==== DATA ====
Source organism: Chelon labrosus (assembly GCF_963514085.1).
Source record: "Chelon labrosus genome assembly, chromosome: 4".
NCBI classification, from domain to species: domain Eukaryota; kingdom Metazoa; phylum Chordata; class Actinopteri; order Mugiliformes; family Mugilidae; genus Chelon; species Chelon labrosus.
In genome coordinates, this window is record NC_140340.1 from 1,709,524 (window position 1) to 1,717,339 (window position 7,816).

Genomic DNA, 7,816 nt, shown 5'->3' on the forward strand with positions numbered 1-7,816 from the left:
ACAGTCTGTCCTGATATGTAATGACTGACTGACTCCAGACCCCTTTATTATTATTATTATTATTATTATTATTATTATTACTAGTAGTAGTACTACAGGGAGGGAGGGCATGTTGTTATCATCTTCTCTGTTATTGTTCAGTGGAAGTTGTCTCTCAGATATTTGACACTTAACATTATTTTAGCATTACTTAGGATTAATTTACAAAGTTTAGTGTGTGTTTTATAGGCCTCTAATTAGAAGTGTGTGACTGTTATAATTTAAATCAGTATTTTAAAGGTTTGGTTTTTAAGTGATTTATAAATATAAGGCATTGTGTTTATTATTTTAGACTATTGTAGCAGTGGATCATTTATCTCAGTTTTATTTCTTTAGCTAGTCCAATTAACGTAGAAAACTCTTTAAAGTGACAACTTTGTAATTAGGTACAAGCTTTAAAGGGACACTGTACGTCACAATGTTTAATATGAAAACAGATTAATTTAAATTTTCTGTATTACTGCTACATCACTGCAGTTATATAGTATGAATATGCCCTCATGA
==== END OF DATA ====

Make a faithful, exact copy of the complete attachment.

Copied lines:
Source organism: Chelon labrosus (assembly GCF_963514085.1).
Source record: "Chelon labrosus genome assembly, chromosome: 4".
NCBI classification, from domain to species: domain Eukaryota; kingdom Metazoa; phylum Chordata; class Actinopteri; order Mugiliformes; family Mugilidae; genus Chelon; species Chelon labrosus.
In genome coordinates, this window is record NC_140340.1 from 1,709,524 (window position 1) to 1,717,339 (window position 7,816).

Genomic DNA, 7,816 nt, shown 5'->3' on the forward strand with positions numbered 1-7,816 from the left:
ACAGTCTGTCCTGATATGTAATGACTGACTGACTCCAGACCCCTTTATTATTATTATTATTATTATTATTATTATTATTACTAGTAGTAGTACTACAGGGAGGGAGGGCATGTTGTTATCATCTTCTCTGTTATTGTTCAGTGGAAGTTGTCTCTCAGATATTTGACACTTAACATTATTTTAGCATTACTTAGGATTAATTTACAAAGTTTAGTGTGTGTTTTATAGGCCTCTAATTAGAAGTGTGTGACTGTTATAATTTAAATCAGTATTTTAAAGGTTTGGTTTTTAAGTGATTTATAAATATAAGGCATTGTGTTTATTATTTTAGACTATTGTAGCAGTGGATCATTTATCTCAGTTTTATTTCTTTAGCTAGTCCAATTAACGTAGAAAACTCTTTAAAGTGACAACTTTGTAATTAGGTACAAGCTTTAAAGGGACACTGTACGTCACAATGTTTAATATGAAAACAGATTAATTTAAATTTTCTGTATTACTGCTACATCACTGCAGTTATATAGTATGAATATGCCCTCATGA